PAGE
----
OMDS deserves to be commended for showcasing the Sony quad-pixel AF stacked sensor. It also eschewed resolution gains for AF performance downstream processing those 20-megapixel images. This allows it to shoot at 120 fps raw and blackout-free at fifty fps. The body has been redesigned, the image stabilization has been increased to 8 stops, and there is an IP53 rating. Also, the menus have been updated.

Olympus/OMDS is a leader in computational photography. They have developed features that make other photographers jealous: what about handheld high-res, ND and composite?

Is that enough?

It all comes down to market share

A great camera is one thing, but it’s another to have a complete product range that you sell in large quantities (just ask Nikon). Olympus is doing well in terms of sales.

It is not easy to find market share data. However, we can look at the BCN Awards which only covers Japan and scale it up to the global market. Olympus enjoyed a happy bounce at 20%-30% market share since 2011, when the mirrorless category was added. However, this fell to 12.7% by 2021.

Sony and Canon both increased their share by 9.1%. Olympus fell by 10.7%, which suggests that it is losing share to Nikon and/or Fuji. Olympus could also be losing marketshare, which would suggest a significant downturn.

Canon and Nikon are predicting a growth in mirrorless in 2022. It is possible that OMDS has been affected by the instability caused by the move to OMDS and the limited product range. It is important to remember that it is not the market share but the total units shipped that are most important. OMDS must continue its production. It held a 27.7% market share in BCN in 2018, which could have represented shipments of around 1.15 million units worldwide; this number could have dropped to 390,000.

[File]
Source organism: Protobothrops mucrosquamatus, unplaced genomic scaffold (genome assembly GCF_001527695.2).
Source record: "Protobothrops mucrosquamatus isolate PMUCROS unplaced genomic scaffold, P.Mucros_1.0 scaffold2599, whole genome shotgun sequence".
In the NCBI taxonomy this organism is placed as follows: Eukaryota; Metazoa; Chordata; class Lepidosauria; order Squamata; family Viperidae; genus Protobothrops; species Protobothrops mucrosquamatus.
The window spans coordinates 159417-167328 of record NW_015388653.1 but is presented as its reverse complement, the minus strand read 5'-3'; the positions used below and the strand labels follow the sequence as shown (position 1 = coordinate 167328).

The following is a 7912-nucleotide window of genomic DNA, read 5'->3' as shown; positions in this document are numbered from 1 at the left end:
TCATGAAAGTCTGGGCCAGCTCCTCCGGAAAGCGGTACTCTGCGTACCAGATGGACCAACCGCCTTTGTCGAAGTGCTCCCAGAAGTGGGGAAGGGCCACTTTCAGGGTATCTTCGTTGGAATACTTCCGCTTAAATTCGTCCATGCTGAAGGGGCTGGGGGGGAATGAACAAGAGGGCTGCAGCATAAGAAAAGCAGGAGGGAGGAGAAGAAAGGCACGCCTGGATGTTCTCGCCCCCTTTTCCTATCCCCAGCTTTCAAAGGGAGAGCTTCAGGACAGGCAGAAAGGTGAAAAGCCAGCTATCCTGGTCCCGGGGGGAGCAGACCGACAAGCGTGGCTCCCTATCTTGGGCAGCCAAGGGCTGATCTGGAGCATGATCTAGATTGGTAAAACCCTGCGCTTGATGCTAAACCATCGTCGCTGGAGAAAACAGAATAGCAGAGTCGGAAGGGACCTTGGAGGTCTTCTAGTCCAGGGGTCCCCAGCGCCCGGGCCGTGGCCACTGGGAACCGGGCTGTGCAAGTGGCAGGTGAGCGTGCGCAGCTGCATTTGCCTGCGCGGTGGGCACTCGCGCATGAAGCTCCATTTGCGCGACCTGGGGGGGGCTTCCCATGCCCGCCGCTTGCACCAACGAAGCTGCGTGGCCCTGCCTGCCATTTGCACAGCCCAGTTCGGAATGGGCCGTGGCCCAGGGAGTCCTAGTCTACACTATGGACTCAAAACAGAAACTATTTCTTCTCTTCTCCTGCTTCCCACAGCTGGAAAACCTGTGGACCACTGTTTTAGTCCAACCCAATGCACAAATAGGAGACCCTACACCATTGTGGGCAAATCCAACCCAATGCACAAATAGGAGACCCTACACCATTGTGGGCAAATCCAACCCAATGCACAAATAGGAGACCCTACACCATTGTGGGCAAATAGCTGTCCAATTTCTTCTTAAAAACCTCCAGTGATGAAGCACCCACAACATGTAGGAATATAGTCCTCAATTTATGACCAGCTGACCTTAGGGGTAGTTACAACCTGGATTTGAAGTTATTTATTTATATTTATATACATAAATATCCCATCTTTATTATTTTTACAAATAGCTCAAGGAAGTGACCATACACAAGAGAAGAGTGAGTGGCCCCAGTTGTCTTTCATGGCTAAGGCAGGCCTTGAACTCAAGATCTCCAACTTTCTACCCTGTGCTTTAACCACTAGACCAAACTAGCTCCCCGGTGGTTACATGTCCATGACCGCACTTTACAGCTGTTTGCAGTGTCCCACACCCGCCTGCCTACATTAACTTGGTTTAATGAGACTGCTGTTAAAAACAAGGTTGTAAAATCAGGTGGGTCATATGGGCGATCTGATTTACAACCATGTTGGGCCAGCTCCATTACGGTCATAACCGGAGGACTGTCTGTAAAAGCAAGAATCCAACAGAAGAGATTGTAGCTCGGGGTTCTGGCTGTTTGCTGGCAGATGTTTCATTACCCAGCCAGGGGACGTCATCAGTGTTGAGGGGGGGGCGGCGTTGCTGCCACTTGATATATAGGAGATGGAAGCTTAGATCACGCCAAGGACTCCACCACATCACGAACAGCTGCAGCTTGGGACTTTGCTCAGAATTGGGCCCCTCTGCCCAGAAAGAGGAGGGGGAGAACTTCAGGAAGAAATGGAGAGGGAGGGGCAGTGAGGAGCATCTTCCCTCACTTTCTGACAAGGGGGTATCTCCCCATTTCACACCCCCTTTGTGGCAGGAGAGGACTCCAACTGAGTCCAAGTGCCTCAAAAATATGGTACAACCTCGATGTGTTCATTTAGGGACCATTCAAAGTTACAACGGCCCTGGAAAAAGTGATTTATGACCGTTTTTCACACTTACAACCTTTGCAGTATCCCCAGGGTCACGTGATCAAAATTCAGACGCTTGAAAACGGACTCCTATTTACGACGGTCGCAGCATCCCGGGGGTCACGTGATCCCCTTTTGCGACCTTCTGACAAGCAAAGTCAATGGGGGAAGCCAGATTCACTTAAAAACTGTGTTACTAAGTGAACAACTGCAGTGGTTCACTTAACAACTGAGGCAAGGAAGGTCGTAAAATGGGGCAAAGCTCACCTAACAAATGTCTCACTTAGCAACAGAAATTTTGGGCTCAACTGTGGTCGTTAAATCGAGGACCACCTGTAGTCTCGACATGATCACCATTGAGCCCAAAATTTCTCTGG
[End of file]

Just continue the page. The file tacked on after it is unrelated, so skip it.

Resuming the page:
The pivot from mirrorless to the global market — and the relentless assault by Nikon, Sony, and Canon — suggests that those days are over. However, there is still a future. If it can fulfill a niche for photographers, and provide what they need, Fuji will be a great example of this. Although the OM-1 is a great start to that journey, it is possible that this was in development long before the Imaging Division was sold.

The OMDS product roadmap and release schedule is something to be closely viewed. Can the company deliver? The OM-1 is encouraging me to believe that this can be achieved.